Wow. That was tough to write, but in order to be the objective faux-journalist that I loosely claim to be, it had to be said. Anyways, let’s move on.
Last night as I was dozing off on the couch watching high quality US Network television that is not currently in re-runs, I came across a commercial for one of the network’s local affiliates 11 o’clock news. Since my post about online video viewers and traditional TV watchers, I’ve thought a lot about the fact that not everyone uses media in the same way. In fact, we may be at a point in history in which humanity’s individual methods of communication and information gathering have never been more different from one generation, or even one person to the next. This particular 11 o’clock “Action” News commercial made this fact all too clear to me again.
The ad was set up to encourage viewers to switch from the competitors 11 o’clock (presumably also “Action”) Newscast based on one fact and one fact alone – this 11 o’clock “Action” News has a weather report in the first 10 minutes!!! Not only was the voice over guy ECSTATIC about this fact, but a host of streeter testimonials from local residents (I’m assuming from Buffalo, though I’m not sure) also confirmed that this is certainly a highly motivating factor in choosing an “Action” newscast.
My reaction: ARE YOU KIDDING ME???? Is that REALLY a legitimate reason to tune into a piece of LINEAR programming???
I managed to fight off slumber to consider this for a moment. In spite of the fact that a detailed weather report for your exact area might be one of the easiest things to locate on the web, that weather widgets are one of the most prolific online and mobile weather updates were one of the first useful features available on a phone, people still turn to the local nightly newscast to determine if they’re going to need an umbrella tomorrow?? Really??? I mean, even if you’re somehow don’t have the internet in this day and age, there are 24 cable channels dedicated exclusively to 24 a day local weather!!! Now before I completely run amok with overstated punctuation in this paragraph, let me get to my point.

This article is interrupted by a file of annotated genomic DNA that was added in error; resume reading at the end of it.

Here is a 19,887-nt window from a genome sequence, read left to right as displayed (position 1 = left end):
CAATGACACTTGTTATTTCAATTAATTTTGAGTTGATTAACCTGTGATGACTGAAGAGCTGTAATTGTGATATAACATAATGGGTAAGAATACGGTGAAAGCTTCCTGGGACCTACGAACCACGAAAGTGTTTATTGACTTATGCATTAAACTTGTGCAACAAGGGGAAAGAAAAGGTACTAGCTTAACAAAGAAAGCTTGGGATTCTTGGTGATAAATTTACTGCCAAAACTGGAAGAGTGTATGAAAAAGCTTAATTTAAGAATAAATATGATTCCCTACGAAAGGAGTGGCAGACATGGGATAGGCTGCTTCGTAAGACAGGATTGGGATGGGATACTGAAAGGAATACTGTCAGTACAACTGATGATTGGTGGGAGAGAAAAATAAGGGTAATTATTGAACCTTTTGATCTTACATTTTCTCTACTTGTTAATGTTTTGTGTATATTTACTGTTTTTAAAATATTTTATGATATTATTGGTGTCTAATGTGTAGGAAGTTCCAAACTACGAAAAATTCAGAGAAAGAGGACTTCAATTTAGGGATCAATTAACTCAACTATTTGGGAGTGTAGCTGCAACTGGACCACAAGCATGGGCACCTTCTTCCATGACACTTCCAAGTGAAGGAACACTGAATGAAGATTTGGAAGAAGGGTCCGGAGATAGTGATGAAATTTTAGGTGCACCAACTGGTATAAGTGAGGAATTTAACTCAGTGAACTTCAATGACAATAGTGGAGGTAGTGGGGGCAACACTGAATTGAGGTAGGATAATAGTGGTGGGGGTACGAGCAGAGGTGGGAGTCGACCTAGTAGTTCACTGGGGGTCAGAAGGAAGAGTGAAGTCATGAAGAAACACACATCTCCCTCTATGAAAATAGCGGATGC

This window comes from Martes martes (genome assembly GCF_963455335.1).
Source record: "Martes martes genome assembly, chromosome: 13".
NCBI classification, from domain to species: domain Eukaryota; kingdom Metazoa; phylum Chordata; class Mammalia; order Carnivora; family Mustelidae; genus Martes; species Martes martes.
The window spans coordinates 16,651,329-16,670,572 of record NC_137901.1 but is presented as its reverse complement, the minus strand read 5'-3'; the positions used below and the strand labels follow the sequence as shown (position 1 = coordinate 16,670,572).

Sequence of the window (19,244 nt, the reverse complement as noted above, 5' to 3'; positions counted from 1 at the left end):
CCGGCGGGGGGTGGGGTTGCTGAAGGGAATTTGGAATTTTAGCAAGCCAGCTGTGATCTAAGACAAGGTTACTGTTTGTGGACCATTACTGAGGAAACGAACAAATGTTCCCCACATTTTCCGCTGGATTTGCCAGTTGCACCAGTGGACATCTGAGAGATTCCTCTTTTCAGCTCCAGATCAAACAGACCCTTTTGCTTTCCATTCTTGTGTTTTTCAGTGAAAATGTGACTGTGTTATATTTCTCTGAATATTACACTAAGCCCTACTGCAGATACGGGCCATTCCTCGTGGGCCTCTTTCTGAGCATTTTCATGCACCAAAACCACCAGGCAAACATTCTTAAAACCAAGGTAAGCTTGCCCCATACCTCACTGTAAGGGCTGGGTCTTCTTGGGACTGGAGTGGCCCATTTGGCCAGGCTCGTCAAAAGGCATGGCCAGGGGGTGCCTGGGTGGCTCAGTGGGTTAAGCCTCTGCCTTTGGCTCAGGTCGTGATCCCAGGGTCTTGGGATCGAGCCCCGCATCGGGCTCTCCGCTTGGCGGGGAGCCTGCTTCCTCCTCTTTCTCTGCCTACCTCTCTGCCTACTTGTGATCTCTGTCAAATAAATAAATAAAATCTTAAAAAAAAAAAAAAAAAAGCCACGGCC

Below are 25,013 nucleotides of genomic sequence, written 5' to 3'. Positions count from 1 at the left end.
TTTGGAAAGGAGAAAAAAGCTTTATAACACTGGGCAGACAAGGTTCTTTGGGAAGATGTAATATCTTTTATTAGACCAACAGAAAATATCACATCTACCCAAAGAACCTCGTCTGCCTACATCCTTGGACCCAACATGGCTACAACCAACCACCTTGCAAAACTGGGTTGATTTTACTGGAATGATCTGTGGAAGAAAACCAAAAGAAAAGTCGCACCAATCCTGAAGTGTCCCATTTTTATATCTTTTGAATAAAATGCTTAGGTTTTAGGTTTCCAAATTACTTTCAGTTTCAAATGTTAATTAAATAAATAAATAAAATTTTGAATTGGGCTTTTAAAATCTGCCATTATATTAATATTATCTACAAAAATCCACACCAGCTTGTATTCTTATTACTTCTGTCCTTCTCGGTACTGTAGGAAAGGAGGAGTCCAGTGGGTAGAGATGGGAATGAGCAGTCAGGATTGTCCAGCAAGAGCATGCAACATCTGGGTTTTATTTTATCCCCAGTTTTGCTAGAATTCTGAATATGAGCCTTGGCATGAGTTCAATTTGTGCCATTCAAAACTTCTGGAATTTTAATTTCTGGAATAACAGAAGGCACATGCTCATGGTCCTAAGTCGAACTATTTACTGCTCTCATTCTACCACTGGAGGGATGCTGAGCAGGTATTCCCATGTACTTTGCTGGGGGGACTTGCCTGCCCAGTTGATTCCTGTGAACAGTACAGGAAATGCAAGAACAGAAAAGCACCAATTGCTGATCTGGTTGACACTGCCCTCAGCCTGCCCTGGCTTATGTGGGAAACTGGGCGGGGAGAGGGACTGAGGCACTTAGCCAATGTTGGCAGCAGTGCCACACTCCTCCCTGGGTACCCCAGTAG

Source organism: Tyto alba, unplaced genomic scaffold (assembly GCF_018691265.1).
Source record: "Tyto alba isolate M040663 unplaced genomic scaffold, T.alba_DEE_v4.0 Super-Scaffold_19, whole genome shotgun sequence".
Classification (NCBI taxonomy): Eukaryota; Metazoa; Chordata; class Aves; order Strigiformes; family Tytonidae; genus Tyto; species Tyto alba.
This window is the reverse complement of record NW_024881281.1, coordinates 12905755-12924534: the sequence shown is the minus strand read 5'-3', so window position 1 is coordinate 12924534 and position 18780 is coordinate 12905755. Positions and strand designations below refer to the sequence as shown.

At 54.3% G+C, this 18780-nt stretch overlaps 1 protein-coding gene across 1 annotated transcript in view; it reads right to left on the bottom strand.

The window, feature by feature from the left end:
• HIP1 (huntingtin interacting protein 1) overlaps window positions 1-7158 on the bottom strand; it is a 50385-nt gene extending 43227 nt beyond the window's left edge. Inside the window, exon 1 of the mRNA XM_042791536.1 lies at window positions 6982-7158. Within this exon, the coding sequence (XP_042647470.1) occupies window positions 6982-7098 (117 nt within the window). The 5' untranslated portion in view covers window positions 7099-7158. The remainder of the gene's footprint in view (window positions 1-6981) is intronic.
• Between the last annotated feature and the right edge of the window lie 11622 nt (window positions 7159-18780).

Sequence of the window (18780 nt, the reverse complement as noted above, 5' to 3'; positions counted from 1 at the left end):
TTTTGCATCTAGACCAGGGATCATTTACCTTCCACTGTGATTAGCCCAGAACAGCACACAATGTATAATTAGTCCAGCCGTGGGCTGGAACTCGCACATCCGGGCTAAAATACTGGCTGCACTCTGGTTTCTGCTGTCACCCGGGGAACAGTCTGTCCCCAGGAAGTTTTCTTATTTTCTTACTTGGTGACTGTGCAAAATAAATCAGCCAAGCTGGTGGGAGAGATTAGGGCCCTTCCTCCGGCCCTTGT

In a climate where audiences are diversifying so rapidly, there’s always going to be a need for services that fall outside of what someone (like me) would consider “the norm”. In this case, we’re seeing an ambitious “Action” News producer who is falling back to a tactic which would have been heavily employed in a pre-internet era. I might have a weather widget on my desktop that instantly lets me know what’s going on each time I glance at my computer screen (which is constantly on). But I’m apparently not the audience for the 11 o’clock “Action” news, which was confirmed by the testimonials from people who are likely not the type of people you would find in my social circles. Not every audience wants “the latest” way to consume information. Some would just prefer to wait until 11 to watch 8 minutes of “Action” news, a 2 minute forecast, and then hit the sack rather than PVR their way through 3 commercial-free episodes of “American Gladiators” for their fill of “Action” and then just check their desktop in the morning.
Understanding this difference is what niche marketing is all about – and I almost fell asleep at the switch and missed re-learning that important message. So don’t go dozing off out there okay?